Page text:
The frames contain a partially-formed plastic honeycomb lattice with vertical gaps. Bees fill in these gaps with beeswax and the cells with honey. When the mechanism of the frames is activated, the vertical gaps are offset by one half of a cell, breaking the wax seal and allowing the honey to flow down through the cells into a channel at the base of each frame and out into a collection vessel. The system is then reset and the bees remove the capping and refill the cells, beginning the process again. Some critics question the use of plastic, although plastic foundation is commonly used in conventional beekeeping. The Flow Hive uses food-certified plastic in the honey super only, allowing the bees to produce their own natural wax comb in the brood nest.
The cost of Flow Hive limits its appeal to existing commercial apiarists. However new entrants to commercial beekeeping may find that the greater cost of Flow Hive is more than off-set by reduced labour; and not needing a dedicated building, expensive equipment (centrifuge, filters, etc), along with the premium prices Flow honey can fetch.
The design was copied by Chinese (US-registered shell company) Tapcomb. Co-inventor Cedar Anderson said this copy clearly infringed on their patents, which cover all designs that have split cells to drain honey. TapComb ceased trading in late 2018.
The Flow Hive system was invented in Australia by Cedar Anderson and his father Stuart Anderson. In February 2015, they launched a campaign on crowdfunding platform Indiegogo hoping to raise $70,000 for a custom injection mould. Instead, they raised over $12 million and received nearly 25,000 orders from over 130 countries. The campaign broke several records for Indiegogo, becoming its most successful campaign. By March 2018, 51,000 orders had been shipped.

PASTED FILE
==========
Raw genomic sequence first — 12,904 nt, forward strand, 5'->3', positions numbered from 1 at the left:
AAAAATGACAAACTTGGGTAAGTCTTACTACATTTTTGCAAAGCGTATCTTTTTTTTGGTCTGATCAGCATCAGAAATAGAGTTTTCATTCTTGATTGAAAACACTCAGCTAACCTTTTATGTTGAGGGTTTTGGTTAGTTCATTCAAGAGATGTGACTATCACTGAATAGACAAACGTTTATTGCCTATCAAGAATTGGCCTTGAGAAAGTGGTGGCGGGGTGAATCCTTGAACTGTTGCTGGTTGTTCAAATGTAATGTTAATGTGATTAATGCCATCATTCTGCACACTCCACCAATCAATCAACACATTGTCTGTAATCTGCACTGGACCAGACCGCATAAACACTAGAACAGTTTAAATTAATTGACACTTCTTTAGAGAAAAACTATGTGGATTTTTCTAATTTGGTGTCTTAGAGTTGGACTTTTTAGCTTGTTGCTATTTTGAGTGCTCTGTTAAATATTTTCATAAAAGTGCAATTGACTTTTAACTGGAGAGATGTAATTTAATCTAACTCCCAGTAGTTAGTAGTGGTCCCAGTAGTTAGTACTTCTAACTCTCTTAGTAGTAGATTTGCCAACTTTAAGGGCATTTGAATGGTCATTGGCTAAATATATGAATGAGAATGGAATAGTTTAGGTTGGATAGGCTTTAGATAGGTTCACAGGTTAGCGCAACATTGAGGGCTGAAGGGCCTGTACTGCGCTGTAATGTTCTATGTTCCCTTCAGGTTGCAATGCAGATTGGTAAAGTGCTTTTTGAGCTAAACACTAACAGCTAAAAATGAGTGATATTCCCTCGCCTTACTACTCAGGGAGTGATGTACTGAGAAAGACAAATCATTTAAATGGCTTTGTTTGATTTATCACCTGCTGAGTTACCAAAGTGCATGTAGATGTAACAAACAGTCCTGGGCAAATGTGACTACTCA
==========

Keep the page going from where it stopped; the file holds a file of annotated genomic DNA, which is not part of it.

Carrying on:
Criticisms of the design
There were speculative criticisms of the design made by a beekeeping journalists and bloggers during the first Indiegogo campaign.
- Use of plastic comb: Some have criticized the use of plastic combs in the Flow Hive however, plastic foundations are commonly used in conventional beekeeping today. In addition the Flow Hive uses a food-certified plastic in the honey super only which allows the bees to produce their own natural wax comb in the brood nest. This also allows for a healthy blend of traditional and modernized beekeeping as well as maintaining a food safe system.
- Crystallization: Especially in colder climates, honey can thicken or crystallize, preventing honey from flowing. If this prevents operation of the Flow Hive mechanism, it can be addressed by either waiting for the bees to remove the crystallized honey, or by soaking the frame in water to dissolve it away.
- Promotion as 'honey on tap': In the first advertisements for the Flow Hive, it was marketed as a way to remove honey "without disturbing the bees". Many experienced beekeepers took issue with this, as they said it promoted a lack of maintenance of hives. Bee hives require regular maintenance and observation to check for diseases and other problems that might arise. Cedar Anderson responded to the criticism, changing the way that the Flow Hive was marketed, and specifying that all that changes with the Flow Hive system is the process of harvesting of honey, and that the rest of the beekeeping process should remain the same.
While some beekeepers are critical, others note that the Flow Hive simplifies the arduous practice of extracting honey, especially for small beekeepers because expensive extraction equipment (centrifuge, filters) is not required.It also seems to be a good starting point for new beekeepers as it simplifies collection and as noted saves on costs.
Impact on amateur beekeeping
In Australia, a rapid increase in new members joining existing beekeeping clubs, the capping of new memberships by some clubs and the establishment of at least one new club have been attributed to the Flow Hive.
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- 3 Reasons To Go Against The Flow Hive By Maryam Henein | Apr 9, 2015 | June 21, 2017 https://www.honeycolony.com/article/against-flow-hive/
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